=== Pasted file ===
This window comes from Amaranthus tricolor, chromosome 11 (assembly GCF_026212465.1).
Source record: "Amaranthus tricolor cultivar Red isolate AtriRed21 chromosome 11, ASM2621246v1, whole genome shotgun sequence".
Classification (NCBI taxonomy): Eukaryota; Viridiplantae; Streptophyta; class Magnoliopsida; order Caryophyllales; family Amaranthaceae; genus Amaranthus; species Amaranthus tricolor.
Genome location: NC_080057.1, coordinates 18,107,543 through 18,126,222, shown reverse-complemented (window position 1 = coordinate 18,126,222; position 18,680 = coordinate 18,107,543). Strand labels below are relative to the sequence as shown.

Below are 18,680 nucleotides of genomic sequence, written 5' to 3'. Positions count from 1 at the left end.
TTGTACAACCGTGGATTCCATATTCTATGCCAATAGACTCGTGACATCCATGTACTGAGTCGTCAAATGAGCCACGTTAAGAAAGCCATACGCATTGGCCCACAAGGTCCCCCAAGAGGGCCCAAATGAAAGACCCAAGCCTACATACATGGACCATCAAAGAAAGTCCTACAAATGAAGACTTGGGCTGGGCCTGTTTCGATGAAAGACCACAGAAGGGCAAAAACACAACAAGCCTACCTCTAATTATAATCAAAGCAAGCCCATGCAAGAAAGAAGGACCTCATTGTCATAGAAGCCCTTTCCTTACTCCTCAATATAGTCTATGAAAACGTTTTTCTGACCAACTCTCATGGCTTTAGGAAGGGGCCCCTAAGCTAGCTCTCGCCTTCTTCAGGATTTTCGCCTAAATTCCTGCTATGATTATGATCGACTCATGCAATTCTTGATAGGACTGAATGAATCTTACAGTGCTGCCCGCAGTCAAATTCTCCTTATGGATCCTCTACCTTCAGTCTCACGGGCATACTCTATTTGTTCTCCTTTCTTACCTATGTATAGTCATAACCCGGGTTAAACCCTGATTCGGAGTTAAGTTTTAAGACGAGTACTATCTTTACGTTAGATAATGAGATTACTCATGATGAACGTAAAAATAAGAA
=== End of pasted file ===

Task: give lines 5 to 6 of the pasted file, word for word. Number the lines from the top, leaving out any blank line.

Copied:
Below are 18,680 nucleotides of genomic sequence, written 5' to 3'. Positions count from 1 at the left end.
TTGTACAACCGTGGATTCCATATTCTATGCCAATAGACTCGTGACATCCATGTACTGAGTCGTCAAATGAGCCACGTTAAGAAAGCCATACGCATTGGCCCACAAGGTCCCCCAAGAGGGCCCAAATGAAAGACCCAAGCCTACATACATGGACCATCAAAGAAAGTCCTACAAATGAAGACTTGGGCTGGGCCTGTTTCGATGAAAGACCACAGAAGGGCAAAAACACAACAAGCCTACCTCTAATTATAATCAAAGCAAGCCCATGCAAGAAAGAAGGACCTCATTGTCATAGAAGCCCTTTCCTTACTCCTCAATATAGTCTATGAAAACGTTTTTCTGACCAACTCTCATGGCTTTAGGAAGGGGCCCCTAAGCTAGCTCTCGCCTTCTTCAGGATTTTCGCCTAAATTCCTGCTATGATTATGATCGACTCATGCAATTCTTGATAGGACTGAATGAATCTTACAGTGCTGCCCGCAGTCAAATTCTCCTTATGGATCCTCTACCTTCAGTCTCACGGGCATACTCTATTTGTTCTCCTTTCTTACCTATGTATAGTCATAACCCGGGTTAAACCCTGATTCGGAGTTAAGTTTTAAGACGAGTACTATCTTTACGTTAGATAATGAGATTACTCATGATGAACGTAAAAATAAGAA